Allchin, Nash Questioned 'Vista Capable' Label
- By Becky Nagel
- February 13, 2008
E-mails that have come to light in the ongoing suit against Microsoft regarding
its "Vista Capable" and "Vista Ready" labels for PCs show
that even prominent executives within the company questioned the plan.
reported by the Seattle Post Intelligencer's Joseph Tartakoff,
the plantiffs' attorneys introduced the e-mails in court on Friday, including
one from former Co-President Jim Allchin that read, "We really botched
this. ... You guys have to do a better job with our customers."
"I PERSONALLY got burnt," wrote Corporate Vice President of Windows
Product Management Mike Nash in another e-mail. "Are we seeing this from
a lot of customers? ... I now have a $2,100 e-mail machine."
A third e-mail from an unidentified employee read: "Even a piece of junk
will qualify," according to Tartakoff's report.
The proposed class-action lawsuit charging Microsoft with deceptive advertising
practices was filed
in the U.S. District Court for the Western District, Washington soon after Microsoft
launched the logos more than a year ago.
Most of the accusations appear to be leveled against the Vista Capable logo,
designed to identify PCs that met the operating system's basic requirements
for the most basic version: Vista Home. Microsoft, which denies any wrongdoing,
the way it ranked hardware for Vista last year.
This isn't the first evidence to surface indicating that Microsoft's own employees
were confused by the scheme: In November, plantiffs' attorneys showed that even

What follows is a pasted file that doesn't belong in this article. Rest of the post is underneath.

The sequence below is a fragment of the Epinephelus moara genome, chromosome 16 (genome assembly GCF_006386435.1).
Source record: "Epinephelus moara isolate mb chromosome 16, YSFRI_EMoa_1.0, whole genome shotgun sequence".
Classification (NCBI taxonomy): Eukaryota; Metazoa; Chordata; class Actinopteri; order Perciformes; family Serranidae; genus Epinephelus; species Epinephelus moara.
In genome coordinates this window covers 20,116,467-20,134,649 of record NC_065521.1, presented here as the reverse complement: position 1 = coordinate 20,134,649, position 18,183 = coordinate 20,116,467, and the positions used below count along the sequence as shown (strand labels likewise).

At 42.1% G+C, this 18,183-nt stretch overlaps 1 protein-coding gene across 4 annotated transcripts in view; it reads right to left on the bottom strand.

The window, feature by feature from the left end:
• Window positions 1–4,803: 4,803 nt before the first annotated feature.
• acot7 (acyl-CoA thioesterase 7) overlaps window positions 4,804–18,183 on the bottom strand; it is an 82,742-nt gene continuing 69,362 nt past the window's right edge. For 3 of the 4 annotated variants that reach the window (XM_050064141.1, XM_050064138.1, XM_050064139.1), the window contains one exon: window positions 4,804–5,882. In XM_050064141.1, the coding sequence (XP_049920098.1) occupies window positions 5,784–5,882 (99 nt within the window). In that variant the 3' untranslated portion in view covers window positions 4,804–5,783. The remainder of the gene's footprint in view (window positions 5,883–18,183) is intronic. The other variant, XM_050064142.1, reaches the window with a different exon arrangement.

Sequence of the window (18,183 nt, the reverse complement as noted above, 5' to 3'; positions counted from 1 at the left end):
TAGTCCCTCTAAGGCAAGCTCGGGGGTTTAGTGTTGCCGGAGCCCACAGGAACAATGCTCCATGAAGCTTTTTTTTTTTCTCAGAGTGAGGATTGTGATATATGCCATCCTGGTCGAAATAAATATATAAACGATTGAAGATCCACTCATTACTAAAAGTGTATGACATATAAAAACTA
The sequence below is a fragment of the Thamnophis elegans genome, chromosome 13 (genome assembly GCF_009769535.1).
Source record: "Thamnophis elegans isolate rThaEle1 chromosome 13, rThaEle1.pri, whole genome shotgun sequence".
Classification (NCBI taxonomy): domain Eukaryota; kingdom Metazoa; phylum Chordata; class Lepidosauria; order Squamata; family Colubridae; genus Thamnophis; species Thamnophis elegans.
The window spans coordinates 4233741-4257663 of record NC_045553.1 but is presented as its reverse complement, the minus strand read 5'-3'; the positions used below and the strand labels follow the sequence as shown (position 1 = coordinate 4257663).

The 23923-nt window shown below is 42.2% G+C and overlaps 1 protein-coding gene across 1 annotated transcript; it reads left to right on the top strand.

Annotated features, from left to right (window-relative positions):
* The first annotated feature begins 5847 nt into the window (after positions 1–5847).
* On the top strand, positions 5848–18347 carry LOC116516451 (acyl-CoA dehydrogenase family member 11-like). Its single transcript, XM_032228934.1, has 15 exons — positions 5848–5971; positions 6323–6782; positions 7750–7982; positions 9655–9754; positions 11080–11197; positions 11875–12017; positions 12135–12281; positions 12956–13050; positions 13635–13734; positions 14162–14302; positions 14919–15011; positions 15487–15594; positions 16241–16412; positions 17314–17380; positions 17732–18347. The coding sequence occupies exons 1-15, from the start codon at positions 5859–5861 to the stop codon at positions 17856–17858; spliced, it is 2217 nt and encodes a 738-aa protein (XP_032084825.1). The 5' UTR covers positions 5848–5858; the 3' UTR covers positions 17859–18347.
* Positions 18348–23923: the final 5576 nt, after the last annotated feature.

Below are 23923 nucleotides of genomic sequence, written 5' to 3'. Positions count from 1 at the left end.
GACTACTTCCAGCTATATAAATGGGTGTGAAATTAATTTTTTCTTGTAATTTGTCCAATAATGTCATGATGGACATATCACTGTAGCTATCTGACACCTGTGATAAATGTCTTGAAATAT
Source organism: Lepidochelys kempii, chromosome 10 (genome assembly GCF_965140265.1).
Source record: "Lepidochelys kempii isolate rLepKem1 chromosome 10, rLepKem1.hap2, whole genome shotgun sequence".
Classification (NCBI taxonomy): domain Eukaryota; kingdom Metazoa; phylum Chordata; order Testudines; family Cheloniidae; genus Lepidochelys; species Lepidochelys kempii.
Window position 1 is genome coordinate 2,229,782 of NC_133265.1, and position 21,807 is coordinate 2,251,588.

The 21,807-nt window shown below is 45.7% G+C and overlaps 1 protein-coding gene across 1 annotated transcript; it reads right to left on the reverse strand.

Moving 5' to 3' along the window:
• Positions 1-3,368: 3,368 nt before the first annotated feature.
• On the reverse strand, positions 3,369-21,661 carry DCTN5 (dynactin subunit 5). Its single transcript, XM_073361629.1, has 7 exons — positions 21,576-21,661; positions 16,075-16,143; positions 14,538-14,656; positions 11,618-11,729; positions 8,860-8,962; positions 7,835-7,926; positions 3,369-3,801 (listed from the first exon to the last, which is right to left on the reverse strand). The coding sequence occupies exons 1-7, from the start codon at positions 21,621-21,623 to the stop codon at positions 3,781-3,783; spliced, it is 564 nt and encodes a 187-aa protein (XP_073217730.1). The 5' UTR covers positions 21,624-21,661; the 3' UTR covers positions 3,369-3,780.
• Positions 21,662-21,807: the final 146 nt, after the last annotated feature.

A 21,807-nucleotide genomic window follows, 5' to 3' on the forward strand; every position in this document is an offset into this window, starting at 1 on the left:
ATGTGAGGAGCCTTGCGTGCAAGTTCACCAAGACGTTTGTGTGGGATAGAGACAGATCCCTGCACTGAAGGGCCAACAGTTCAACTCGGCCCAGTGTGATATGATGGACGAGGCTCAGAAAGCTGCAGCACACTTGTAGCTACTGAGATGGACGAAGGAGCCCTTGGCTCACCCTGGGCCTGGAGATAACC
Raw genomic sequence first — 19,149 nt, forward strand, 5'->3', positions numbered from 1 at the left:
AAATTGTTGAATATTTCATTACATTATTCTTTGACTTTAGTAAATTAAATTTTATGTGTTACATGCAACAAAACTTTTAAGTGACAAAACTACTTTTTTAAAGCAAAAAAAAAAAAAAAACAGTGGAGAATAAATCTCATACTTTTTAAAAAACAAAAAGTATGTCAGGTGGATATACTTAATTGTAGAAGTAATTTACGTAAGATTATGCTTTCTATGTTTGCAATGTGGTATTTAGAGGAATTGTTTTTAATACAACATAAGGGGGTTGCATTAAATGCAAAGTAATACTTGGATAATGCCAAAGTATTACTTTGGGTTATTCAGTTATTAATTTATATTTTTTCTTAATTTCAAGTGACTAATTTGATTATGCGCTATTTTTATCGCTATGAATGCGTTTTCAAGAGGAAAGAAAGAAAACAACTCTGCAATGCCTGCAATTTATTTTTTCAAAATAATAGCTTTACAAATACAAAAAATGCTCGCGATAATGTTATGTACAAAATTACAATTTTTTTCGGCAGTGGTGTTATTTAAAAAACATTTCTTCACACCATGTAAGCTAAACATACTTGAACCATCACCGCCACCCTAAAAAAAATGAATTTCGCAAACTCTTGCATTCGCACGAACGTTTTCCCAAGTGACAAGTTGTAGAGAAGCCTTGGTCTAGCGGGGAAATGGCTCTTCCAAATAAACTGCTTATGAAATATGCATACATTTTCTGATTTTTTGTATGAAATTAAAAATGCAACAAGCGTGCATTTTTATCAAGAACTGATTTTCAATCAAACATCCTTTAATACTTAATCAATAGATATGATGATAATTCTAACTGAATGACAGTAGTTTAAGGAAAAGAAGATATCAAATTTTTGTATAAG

the marketing director in charge of the logos got
confused about their meaning while being interviewed in preparation for
the trial, and later had to go back and change his testimony.
Microsoft representatives told Tartakoff that it is not worried about the e-mails:
"The e-mails cited in today's hearing are...really just snippets of a broad
and thorough review."
The hearing Friday was held to determine whether the case would be granted
class-action status. A ruling is expected in approximately 10 days, according
to the report.
Becky Nagel is the vice president of Web & Digital Strategy for 1105's Enterprise Computing and Education Groups, where she oversees the front-end Web team and deals with all aspects of digital strategy for the groups. She also serves as executive editor the ECG Web sites, and you'll even find her byline on PureAI.com, the ECG group's newest site for enterprise developers working with AI. She recently gave a talk at a leading technical publishers conference about how changes in Web technology may impact publishers' bottom lines. Follow her on twitter @beckynagel.